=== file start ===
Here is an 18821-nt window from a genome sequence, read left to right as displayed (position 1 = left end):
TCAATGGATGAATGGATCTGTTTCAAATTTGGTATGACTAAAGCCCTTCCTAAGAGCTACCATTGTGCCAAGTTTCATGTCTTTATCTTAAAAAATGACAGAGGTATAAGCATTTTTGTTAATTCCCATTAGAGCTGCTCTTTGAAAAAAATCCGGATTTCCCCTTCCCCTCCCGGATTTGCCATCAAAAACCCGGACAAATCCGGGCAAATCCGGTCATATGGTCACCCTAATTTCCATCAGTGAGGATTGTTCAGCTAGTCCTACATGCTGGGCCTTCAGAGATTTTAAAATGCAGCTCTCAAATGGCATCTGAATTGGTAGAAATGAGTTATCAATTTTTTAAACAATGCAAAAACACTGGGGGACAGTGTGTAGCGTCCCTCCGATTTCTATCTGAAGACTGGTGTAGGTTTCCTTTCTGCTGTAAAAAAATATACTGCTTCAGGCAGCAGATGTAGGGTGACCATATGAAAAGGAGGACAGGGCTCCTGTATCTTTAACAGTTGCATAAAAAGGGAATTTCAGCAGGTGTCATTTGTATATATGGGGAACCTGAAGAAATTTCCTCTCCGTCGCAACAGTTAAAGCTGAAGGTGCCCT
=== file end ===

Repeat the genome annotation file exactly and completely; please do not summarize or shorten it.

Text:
Here is an 18821-nt window from a genome sequence, read left to right as displayed (position 1 = left end):
TCAATGGATGAATGGATCTGTTTCAAATTTGGTATGACTAAAGCCCTTCCTAAGAGCTACCATTGTGCCAAGTTTCATGTCTTTATCTTAAAAAATGACAGAGGTATAAGCATTTTTGTTAATTCCCATTAGAGCTGCTCTTTGAAAAAAATCCGGATTTCCCCTTCCCCTCCCGGATTTGCCATCAAAAACCCGGACAAATCCGGGCAAATCCGGTCATATGGTCACCCTAATTTCCATCAGTGAGGATTGTTCAGCTAGTCCTACATGCTGGGCCTTCAGAGATTTTAAAATGCAGCTCTCAAATGGCATCTGAATTGGTAGAAATGAGTTATCAATTTTTTAAACAATGCAAAAACACTGGGGGACAGTGTGTAGCGTCCCTCCGATTTCTATCTGAAGACTGGTGTAGGTTTCCTTTCTGCTGTAAAAAAATATACTGCTTCAGGCAGCAGATGTAGGGTGACCATATGAAAAGGAGGACAGGGCTCCTGTATCTTTAACAGTTGCATAAAAAGGGAATTTCAGCAGGTGTCATTTGTATATATGGGGAACCTGAAGAAATTTCCTCTCCGTCGCAACAGTTAAAGCTGAAGGTGCCCT